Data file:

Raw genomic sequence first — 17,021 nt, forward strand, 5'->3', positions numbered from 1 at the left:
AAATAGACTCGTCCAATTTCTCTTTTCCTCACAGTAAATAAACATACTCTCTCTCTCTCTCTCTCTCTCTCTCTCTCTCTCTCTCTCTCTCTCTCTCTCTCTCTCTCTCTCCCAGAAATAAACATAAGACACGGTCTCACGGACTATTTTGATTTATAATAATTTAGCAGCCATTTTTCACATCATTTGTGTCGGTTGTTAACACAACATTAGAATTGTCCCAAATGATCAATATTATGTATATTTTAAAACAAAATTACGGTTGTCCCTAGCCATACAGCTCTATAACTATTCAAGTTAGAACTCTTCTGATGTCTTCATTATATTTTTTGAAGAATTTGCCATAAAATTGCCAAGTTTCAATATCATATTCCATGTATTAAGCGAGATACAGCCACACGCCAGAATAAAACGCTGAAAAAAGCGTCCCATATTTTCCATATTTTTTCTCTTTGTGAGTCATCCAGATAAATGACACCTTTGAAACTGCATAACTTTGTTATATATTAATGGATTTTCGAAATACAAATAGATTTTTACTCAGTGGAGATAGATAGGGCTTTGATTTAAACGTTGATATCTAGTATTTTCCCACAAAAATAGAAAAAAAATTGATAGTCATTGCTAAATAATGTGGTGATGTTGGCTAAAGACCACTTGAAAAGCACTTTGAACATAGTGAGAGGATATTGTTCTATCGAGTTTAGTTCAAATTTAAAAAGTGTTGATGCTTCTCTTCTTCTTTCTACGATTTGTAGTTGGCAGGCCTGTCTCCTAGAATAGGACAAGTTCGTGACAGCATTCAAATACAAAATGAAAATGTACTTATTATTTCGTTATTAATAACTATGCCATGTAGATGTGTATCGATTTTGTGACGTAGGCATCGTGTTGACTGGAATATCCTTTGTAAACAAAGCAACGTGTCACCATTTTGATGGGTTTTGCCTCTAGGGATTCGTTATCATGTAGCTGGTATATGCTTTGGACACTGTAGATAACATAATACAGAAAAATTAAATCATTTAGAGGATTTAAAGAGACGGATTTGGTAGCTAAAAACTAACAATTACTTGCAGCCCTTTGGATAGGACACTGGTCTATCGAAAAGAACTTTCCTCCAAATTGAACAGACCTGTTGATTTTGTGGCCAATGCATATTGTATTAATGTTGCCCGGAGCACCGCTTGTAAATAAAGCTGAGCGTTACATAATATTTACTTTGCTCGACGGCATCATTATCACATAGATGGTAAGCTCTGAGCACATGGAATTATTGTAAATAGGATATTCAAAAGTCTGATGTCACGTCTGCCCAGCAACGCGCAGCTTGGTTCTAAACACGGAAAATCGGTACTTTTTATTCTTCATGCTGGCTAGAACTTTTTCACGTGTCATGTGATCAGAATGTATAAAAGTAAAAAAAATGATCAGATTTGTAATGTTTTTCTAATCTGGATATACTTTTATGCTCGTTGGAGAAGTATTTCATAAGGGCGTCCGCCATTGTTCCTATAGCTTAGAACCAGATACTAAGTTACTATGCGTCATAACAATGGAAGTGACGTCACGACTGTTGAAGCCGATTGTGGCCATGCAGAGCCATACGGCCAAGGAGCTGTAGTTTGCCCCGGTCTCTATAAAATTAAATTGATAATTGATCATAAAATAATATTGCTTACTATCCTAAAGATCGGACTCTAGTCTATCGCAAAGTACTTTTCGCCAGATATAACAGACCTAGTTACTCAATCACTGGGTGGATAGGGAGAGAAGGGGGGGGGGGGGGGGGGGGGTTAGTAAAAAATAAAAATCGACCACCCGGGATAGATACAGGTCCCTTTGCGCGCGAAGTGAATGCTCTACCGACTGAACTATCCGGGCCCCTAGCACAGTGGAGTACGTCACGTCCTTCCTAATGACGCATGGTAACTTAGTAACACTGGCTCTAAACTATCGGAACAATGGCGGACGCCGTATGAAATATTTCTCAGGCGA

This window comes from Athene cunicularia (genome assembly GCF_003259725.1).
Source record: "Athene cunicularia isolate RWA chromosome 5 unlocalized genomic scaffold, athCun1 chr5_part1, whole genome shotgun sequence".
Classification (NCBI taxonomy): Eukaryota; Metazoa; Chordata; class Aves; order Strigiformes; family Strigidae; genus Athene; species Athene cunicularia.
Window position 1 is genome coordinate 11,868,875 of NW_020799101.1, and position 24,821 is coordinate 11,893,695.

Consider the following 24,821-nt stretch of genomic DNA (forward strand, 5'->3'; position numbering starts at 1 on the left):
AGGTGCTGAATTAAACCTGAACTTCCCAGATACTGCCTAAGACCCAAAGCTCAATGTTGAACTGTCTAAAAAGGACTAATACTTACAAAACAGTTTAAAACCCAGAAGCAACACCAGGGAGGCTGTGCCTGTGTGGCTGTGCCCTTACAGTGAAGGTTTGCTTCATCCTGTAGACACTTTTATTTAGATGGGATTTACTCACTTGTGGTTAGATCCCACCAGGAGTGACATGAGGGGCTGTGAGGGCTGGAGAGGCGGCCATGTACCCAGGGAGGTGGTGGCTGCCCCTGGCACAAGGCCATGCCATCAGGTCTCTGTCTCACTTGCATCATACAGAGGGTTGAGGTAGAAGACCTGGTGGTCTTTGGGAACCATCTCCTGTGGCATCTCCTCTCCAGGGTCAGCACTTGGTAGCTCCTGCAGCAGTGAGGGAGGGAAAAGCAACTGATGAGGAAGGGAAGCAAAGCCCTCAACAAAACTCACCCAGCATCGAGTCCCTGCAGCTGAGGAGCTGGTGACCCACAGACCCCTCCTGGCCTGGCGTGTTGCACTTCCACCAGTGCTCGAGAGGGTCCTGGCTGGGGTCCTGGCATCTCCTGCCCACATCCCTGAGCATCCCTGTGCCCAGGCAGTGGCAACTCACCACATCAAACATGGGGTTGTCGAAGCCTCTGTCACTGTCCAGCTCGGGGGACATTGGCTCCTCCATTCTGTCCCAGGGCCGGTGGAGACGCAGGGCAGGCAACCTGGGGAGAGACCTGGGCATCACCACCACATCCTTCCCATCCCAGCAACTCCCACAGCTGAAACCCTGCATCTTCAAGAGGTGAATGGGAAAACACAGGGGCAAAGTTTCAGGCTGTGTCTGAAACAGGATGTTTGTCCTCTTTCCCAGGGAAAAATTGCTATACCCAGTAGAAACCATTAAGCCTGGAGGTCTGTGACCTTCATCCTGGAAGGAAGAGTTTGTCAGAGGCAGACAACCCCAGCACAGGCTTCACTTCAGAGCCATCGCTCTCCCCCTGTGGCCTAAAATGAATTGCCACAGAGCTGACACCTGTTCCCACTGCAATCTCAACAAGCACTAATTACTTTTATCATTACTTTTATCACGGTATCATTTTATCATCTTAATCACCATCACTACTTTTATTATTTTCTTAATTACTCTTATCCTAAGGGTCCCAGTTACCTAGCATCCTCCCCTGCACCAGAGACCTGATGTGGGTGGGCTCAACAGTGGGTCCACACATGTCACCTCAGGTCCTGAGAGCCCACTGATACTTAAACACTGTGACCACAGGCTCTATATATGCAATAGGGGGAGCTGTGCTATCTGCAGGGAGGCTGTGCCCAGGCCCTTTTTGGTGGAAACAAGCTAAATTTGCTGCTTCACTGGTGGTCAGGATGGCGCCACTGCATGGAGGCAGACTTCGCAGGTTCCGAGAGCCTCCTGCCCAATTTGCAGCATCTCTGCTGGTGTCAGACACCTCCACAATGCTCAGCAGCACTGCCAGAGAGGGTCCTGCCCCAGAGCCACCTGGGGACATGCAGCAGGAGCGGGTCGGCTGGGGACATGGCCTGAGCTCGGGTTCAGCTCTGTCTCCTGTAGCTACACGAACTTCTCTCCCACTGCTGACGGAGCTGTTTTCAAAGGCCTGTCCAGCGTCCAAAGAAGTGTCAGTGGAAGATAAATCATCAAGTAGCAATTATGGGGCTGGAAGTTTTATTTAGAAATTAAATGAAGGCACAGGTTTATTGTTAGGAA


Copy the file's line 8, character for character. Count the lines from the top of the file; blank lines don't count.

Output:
AGGTGCTGAATTAAACCTGAACTTCCCAGATACTGCCTAAGACCCAAAGCTCAATGTTGAACTGTCTAAAAAGGACTAATACTTACAAAACAGTTTAAAACCCAGAAGCAACACCAGGGAGGCTGTGCCTGTGTGGCTGTGCCCTTACAGTGAAGGTTTGCTTCATCCTGTAGACACTTTTATTTAGATGGGATTTACTCACTTGTGGTTAGATCCCACCAGGAGTGACATGAGGGGCTGTGAGGGCTGGAGAGGCGGCCATGTACCCAGGGAGGTGGTGGCTGCCCCTGGCACAAGGCCATGCCATCAGGTCTCTGTCTCACTTGCATCATACAGAGGGTTGAGGTAGAAGACCTGGTGGTCTTTGGGAACCATCTCCTGTGGCATCTCCTCTCCAGGGTCAGCACTTGGTAGCTCCTGCAGCAGTGAGGGAGGGAAAAGCAACTGATGAGGAAGGGAAGCAAAGCCCTCAACAAAACTCACCCAGCATCGAGTCCCTGCAGCTGAGGAGCTGGTGACCCACAGACCCCTCCTGGCCTGGCGTGTTGCACTTCCACCAGTGCTCGAGAGGGTCCTGGCTGGGGTCCTGGCATCTCCTGCCCACATCCCTGAGCATCCCTGTGCCCAGGCAGTGGCAACTCACCACATCAAACATGGGGTTGTCGAAGCCTCTGTCACTGTCCAGCTCGGGGGACATTGGCTCCTCCATTCTGTCCCAGGGCCGGTGGAGACGCAGGGCAGGCAACCTGGGGAGAGACCTGGGCATCACCACCACATCCTTCCCATCCCAGCAACTCCCACAGCTGAAACCCTGCATCTTCAAGAGGTGAATGGGAAAACACAGGGGCAAAGTTTCAGGCTGTGTCTGAAACAGGATGTTTGTCCTCTTTCCCAGGGAAAAATTGCTATACCCAGTAGAAACCATTAAGCCTGGAGGTCTGTGACCTTCATCCTGGAAGGAAGAGTTTGTCAGAGGCAGACAACCCCAGCACAGGCTTCACTTCAGAGCCATCGCTCTCCCCCTGTGGCCTAAAATGAATTGCCACAGAGCTGACACCTGTTCCCACTGCAATCTCAACAAGCACTAATTACTTTTATCATTACTTTTATCACGGTATCATTTTATCATCTTAATCACCATCACTACTTTTATTATTTTCTTAATTACTCTTATCCTAAGGGTCCCAGTTACCTAGCATCCTCCCCTGCACCAGAGACCTGATGTGGGTGGGCTCAACAGTGGGTCCACACATGTCACCTCAGGTCCTGAGAGCCCACTGATACTTAAACACTGTGACCACAGGCTCTATATATGCAATAGGGGGAGCTGTGCTATCTGCAGGGAGGCTGTGCCCAGGCCCTTTTTGGTGGAAACAAGCTAAATTTGCTGCTTCACTGGTGGTCAGGATGGCGCCACTGCATGGAGGCAGACTTCGCAGGTTCCGAGAGCCTCCTGCCCAATTTGCAGCATCTCTGCTGGTGTCAGACACCTCCACAATGCTCAGCAGCACTGCCAGAGAGGGTCCTGCCCCAGAGCCACCTGGGGACATGCAGCAGGAGCGGGTCGGCTGGGGACATGGCCTGAGCTCGGGTTCAGCTCTGTCTCCTGTAGCTACACGAACTTCTCTCCCACTGCTGACGGAGCTGTTTTCAAAGGCCTGTCCAGCGTCCAAAGAAGTGTCAGTGGAAGATAAATCATCAAGTAGCAATTATGGGGCTGGAAGTTTTATTTAGAAATTAAATGAAGGCACAGGTTTATTGTTAGGAA